Life and Teaching of the Masters of the Far East
By Baird T. Spalding
In presenting THE LIFE AND TEACHING OF THE MASTERS OF THE FAR EAST, I wish to state that I was one of a research party of eleven persons that visited the Far East in 1894.
During our stay—three and a half years—we contacted the Great Masters of the Himalayas, who aided us in the translation of the records, which was of great assistance in our research work. They permitted us to enter into their lives intimately and we were thus able to see the actual working of the great Law as demonstrated by them. We call them Masters, which is merely our name for them. One living the life described herein is entitled to reverence and consideration as a Master.
Records and manuscripts—our actual experience with the Masters—were preserved. Personally, at that time, I thought the world was not ready for this message. I was an independent member of the research party and I am now publishing my notes under the title LIFE AND TEACHING OF THE MASTERS OF THE FAR EAST, with the thought that the reader may accept or reject, as he wishes.
This book, which will be followed by others of the Sun series, gives the first year’s experience of the expedition in relation to the Masters. It includes their teaching, which was taken by us stenographically at the time, with their permission and approved by them.
The Masters accept that Buddha represents the Way to Enlightenment, but they clearly set forth that Christ IS Enlightenment, or a state of consciousness for which we are all seeking—the Christ light of every individual; therefore, the light of every child that is born into the world.
(Signed) Baird T. Spalding
We had been in India about two years, doing regular routine research work, when I met the Master known in these writings as Emil. While walking along a street in the city where we were staying, my attention was attracted to a crowd. I saw the center of interest was one of the street magicians, or fakirs, that are so common in that country. As I stood there I noticed beside me an elderly man who was not of the same caste as those about him. He looked at me and asked if I had been long in India. I replied, “About two years.” He asked, “Are you English?” I answered. “American.”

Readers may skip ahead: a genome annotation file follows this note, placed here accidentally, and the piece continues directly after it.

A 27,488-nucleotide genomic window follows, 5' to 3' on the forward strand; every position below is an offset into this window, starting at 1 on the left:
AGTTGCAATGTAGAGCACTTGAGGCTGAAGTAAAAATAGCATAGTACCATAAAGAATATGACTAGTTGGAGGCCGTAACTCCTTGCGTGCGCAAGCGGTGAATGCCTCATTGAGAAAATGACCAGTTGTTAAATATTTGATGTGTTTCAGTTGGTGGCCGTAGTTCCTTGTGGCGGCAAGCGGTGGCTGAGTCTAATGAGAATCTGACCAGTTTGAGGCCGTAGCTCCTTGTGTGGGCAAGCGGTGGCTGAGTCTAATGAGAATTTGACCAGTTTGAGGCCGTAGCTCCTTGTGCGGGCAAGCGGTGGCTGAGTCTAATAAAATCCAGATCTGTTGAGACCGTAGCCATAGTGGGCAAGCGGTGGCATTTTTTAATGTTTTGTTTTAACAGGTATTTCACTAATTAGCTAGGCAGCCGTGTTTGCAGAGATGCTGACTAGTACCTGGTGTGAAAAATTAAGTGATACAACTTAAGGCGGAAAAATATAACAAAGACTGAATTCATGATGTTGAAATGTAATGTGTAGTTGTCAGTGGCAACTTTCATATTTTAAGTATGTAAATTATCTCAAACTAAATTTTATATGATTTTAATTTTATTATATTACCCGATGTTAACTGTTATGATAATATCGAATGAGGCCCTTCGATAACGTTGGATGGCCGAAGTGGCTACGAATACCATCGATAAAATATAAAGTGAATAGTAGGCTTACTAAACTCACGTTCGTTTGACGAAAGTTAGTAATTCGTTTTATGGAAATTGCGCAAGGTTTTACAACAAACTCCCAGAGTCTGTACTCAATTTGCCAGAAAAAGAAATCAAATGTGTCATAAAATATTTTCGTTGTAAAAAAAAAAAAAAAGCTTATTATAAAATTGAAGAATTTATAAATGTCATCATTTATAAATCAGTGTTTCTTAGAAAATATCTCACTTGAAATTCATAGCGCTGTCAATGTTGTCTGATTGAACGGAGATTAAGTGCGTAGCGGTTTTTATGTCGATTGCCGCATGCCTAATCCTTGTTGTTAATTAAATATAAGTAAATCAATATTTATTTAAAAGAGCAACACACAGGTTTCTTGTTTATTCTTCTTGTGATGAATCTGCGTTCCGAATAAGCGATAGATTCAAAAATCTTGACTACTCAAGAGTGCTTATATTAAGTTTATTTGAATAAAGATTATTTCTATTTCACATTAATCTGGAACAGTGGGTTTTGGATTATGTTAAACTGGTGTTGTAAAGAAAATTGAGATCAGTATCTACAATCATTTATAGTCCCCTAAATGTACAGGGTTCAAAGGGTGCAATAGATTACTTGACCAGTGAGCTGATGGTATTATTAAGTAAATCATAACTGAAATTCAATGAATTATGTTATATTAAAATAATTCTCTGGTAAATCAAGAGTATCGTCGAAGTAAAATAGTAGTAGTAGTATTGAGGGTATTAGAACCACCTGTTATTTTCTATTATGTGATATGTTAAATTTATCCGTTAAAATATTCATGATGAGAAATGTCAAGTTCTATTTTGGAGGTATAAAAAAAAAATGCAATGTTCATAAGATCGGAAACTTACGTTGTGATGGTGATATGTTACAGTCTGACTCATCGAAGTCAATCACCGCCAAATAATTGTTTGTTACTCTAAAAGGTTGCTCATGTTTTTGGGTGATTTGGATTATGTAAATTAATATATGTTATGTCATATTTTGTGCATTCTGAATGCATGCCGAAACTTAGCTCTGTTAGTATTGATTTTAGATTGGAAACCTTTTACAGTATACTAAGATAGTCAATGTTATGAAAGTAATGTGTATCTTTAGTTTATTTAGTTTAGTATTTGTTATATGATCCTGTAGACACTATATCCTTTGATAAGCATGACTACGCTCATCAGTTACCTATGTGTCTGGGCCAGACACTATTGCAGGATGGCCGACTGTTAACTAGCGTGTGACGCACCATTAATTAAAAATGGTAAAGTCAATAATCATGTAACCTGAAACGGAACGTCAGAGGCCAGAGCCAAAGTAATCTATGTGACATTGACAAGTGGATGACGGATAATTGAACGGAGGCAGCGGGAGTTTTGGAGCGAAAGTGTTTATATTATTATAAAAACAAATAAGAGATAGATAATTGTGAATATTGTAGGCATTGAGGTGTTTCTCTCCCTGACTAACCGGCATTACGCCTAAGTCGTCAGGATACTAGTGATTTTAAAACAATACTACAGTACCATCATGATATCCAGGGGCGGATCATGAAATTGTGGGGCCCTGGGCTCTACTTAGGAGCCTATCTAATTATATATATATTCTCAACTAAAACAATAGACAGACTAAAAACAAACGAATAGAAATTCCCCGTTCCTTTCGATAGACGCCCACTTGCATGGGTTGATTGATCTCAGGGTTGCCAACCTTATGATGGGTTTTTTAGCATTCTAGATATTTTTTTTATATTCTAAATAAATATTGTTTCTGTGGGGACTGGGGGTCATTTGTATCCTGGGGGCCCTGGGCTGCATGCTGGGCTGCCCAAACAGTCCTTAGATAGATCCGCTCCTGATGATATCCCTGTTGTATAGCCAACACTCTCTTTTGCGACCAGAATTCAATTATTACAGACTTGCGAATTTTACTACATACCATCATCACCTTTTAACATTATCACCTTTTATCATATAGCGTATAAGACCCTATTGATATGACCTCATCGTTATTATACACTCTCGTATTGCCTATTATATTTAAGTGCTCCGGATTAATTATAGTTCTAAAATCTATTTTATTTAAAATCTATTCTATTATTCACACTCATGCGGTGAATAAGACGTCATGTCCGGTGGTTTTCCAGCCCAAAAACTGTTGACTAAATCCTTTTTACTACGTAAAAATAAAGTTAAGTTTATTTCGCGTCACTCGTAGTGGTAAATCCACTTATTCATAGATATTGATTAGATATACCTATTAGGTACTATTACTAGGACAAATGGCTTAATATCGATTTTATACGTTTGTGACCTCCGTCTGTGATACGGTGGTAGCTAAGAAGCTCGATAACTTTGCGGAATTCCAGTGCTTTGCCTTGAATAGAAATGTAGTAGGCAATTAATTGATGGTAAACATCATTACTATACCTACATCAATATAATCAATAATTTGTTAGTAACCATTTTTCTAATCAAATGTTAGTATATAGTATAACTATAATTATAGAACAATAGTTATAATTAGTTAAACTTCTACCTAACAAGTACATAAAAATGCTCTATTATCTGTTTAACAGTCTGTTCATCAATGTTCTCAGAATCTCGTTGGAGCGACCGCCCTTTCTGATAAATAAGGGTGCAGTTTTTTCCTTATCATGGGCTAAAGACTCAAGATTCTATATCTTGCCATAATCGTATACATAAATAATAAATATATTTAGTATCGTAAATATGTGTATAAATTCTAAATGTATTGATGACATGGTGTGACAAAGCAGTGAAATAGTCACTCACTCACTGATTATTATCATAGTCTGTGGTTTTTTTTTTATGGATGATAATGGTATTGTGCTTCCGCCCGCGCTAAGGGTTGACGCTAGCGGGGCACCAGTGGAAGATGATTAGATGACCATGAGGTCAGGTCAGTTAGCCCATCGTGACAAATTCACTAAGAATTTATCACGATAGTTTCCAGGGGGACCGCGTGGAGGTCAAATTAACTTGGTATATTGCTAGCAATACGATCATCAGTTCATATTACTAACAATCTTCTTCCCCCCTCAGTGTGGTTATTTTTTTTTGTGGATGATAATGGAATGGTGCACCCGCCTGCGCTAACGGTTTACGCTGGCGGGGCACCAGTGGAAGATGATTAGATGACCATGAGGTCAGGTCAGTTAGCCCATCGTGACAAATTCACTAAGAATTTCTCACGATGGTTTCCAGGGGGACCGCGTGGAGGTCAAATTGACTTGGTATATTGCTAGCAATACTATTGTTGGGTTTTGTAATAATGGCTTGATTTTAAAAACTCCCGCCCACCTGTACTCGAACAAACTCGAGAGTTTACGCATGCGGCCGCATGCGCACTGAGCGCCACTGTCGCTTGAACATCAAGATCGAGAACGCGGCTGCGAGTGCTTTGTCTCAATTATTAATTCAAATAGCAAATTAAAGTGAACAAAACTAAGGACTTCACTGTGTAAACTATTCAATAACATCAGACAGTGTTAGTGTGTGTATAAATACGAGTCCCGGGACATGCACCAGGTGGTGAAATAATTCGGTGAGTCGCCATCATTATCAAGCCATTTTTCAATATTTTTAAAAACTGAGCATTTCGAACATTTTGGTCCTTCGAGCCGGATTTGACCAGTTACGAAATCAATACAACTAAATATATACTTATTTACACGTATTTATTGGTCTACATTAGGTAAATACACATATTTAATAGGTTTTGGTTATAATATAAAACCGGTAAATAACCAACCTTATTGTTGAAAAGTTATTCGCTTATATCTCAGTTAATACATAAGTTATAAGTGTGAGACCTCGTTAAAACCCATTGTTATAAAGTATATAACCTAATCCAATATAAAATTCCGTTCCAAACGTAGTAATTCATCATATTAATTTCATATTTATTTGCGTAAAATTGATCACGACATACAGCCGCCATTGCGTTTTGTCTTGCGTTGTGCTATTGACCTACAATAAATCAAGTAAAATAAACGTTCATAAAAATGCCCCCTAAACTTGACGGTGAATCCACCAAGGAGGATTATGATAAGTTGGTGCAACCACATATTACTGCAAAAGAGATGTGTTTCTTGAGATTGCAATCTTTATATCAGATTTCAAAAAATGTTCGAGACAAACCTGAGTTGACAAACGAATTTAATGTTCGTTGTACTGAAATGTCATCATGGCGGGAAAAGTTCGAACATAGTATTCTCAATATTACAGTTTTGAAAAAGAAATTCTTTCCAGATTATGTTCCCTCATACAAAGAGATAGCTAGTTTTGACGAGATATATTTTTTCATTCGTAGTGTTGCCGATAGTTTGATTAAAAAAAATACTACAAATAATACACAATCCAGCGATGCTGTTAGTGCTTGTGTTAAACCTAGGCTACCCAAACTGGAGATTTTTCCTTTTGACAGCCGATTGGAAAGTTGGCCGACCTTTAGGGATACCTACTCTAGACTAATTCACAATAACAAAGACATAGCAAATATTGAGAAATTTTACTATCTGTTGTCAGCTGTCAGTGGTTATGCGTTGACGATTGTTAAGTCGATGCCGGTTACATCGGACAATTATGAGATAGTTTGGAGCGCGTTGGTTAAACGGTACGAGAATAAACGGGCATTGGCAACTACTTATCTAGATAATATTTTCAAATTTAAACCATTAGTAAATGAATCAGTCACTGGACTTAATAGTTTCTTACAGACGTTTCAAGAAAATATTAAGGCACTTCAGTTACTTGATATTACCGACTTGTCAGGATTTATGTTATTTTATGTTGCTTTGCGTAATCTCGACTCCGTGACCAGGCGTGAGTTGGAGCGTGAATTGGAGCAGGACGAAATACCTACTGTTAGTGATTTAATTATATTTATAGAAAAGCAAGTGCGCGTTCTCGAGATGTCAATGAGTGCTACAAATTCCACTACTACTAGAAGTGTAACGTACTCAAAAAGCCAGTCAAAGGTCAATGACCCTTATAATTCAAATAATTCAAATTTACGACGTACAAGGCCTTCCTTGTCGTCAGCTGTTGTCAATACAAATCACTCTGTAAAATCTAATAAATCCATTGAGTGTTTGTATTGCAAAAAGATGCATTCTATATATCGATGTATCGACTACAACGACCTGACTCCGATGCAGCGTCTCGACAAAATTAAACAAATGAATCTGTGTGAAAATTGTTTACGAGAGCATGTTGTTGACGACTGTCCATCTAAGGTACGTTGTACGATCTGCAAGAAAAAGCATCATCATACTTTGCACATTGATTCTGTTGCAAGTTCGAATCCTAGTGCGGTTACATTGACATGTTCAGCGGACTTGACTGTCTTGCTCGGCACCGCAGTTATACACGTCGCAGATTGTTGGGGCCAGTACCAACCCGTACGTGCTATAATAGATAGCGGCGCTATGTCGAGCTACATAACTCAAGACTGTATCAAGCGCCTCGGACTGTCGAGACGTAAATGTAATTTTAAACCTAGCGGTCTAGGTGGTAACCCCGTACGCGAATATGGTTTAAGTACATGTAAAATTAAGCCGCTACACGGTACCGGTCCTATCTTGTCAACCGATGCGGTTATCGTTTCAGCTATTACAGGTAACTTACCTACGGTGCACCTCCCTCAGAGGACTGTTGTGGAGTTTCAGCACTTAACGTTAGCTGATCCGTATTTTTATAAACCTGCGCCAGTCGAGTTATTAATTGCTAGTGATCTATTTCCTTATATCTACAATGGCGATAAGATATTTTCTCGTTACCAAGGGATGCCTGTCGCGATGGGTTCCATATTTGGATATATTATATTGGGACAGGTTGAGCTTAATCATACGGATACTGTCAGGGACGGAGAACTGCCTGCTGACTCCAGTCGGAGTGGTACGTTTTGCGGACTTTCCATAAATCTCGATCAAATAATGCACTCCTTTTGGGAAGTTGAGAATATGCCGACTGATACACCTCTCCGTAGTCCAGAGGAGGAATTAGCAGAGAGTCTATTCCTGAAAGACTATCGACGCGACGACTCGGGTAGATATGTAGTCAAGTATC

I was surprised and very much interested to find one who spoke English. I asked him what he thought of the performance then going on. He answered, “Oh, it is a common occurrence in India. These fellows are called fakirs, magicians, and hypnotists. They are all the name implies; but underneath it all is a deeper spiritual meaning that few discern, and good will come of it some day. It is but the shadow of the thing from which it sprang. It has caused a great deal of comment, and those commenting upon it seem never to have reached the true meaning, for there certainly is a truth underneath it all.”
Here we parted and I saw him only occasionally during the next four months. Our expedition was confronted by a problem which gave us a great deal of trouble. In the midst of our worries I again met Emil. Immediately he asked what was bothering me and began talking about our problem.
I wondered at this, for I felt that none of our party had mentioned it outside of our little circle. His familiarity with the situation was such that I felt the whole matter was known to him. He explained that he had a certain insight into the affair and that he would endeavor to help.
Within a day or two the matter was cleared up, leaving us without a problem. We wondered at this but, with other things to occupy our time, soon forgot.
As other problems came up it became a habit with me to talk them over with Emil. It seemed that as soon as I discussed our troubles with him they would cease to exist.
My associates had met and talked with Emil but I had said little to them about him. By this time I had read a number of books on Hindu lore, selected by Emil, and I was fully convinced that he was one of the adepts. My curiosity was keenly aroused and I was becoming more deeply interested each day.
One Sunday afternoon Emil and I were walking in a field when he called my attention to a pigeon circling overhead and casually remarked that the bird was looking for him. He stood perfectly still and in a few moments the bird alighted upon his outstretched arm. He said the bird has a message from his brother in the North. This proved to be a fellow- worker who had not reached the attainment whereby he could communicate directly, so he took this means. We later found that the Masters are able to communicate with each other instantly by thought transference or, as they call it, a force much more subtle than either electricity or wireless.